I am very bothered by the way a typical Java web site development works. Java website developments, through JSP (Java Server Pages) is largely supported by IDEs such as Eclipse and Netbeans. It is not in any way the easiest to utilize. And at worst these huge IDEs are too kludgy for my liking.
Take the current Java project that I am working on, it’s a website that has sign in and numerous data presentation tools. Everything .java compiles into a .class file and the remaining JSP files are deployed into this WAR file through Apache Maven into tomcat. With an IDE, everything seems seamless. You don’t even need to know how it works. Just by magic. You configure the servers and paths and it just works.
You could of course decide to dump WAR files again and again to the server paths and watch it automatically deploy after you do a manual restart of tomcat. Unfortunately that’s too unproductive, starting a tomcat server takes 2 seconds for me, and starting the application takes 10 seconds in debug mode. That’s unacceptably slow because it all adds up.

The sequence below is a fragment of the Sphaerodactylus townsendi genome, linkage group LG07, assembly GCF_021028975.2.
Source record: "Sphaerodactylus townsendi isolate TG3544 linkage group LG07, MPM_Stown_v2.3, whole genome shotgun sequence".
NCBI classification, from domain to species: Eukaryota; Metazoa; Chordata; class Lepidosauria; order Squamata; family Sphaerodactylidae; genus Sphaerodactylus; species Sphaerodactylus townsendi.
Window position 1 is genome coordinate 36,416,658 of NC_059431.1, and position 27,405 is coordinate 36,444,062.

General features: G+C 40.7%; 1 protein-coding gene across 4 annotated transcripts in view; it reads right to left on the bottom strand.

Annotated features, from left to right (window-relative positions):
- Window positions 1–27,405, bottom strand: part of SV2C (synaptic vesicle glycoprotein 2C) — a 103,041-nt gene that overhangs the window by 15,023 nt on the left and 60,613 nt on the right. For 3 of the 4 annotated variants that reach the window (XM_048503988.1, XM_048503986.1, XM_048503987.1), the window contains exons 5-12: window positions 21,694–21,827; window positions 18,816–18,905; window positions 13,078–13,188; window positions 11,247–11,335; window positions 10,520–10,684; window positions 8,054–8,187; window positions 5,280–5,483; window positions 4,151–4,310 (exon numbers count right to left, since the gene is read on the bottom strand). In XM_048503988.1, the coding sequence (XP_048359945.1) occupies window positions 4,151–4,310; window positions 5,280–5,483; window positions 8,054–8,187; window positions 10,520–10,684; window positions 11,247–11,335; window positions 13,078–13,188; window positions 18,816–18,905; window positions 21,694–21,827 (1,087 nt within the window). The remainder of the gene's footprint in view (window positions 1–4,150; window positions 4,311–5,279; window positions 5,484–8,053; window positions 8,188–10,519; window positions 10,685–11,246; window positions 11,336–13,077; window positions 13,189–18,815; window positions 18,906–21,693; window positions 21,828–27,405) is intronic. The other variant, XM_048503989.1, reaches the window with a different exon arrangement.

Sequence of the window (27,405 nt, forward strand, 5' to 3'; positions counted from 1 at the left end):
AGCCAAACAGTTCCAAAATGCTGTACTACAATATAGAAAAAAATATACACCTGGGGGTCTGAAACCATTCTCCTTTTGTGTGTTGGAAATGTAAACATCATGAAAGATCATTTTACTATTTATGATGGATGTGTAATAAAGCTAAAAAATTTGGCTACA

So, IDEs make you more productive by deploying the files in the server for you and compiles the .java files into .class and .jar files or something like that. Essentially you only need to restart the tomcat7 server if you updated the controller. Updates to the views do not require compilation. However — there’s always a caveat — you have the .jsp file edited on the server path rather than your workspace.
Now, under the hood of the IDE, each time you save a .jsp file, what you are essentially doing is:
- Saving the file in your workspace.
- Copying the file from your workspace to the server path.
Your workspace can be managed by revisioning tools such as SVN or git and the remnants don’t get copied over to the server space. It’s pretty well thought except that you really need a proper IDE set up to save you all the repetitive work.
So the reason why I am writing this is because I wanted to use Sublime Text and Sublime Text doesn’t have Java and tomcat integration features at all. At first this seemed surprising, after all Java is so common. Upon discovering what Eclipse and Netbeans actually does, I can’t help but to feel that there is a certain amount of over-engineering.
Forgive me if that’s not the way Java IDEs work. I’m uncovering new things every day still, so please correct my mistakes, I want to understand the platform better too.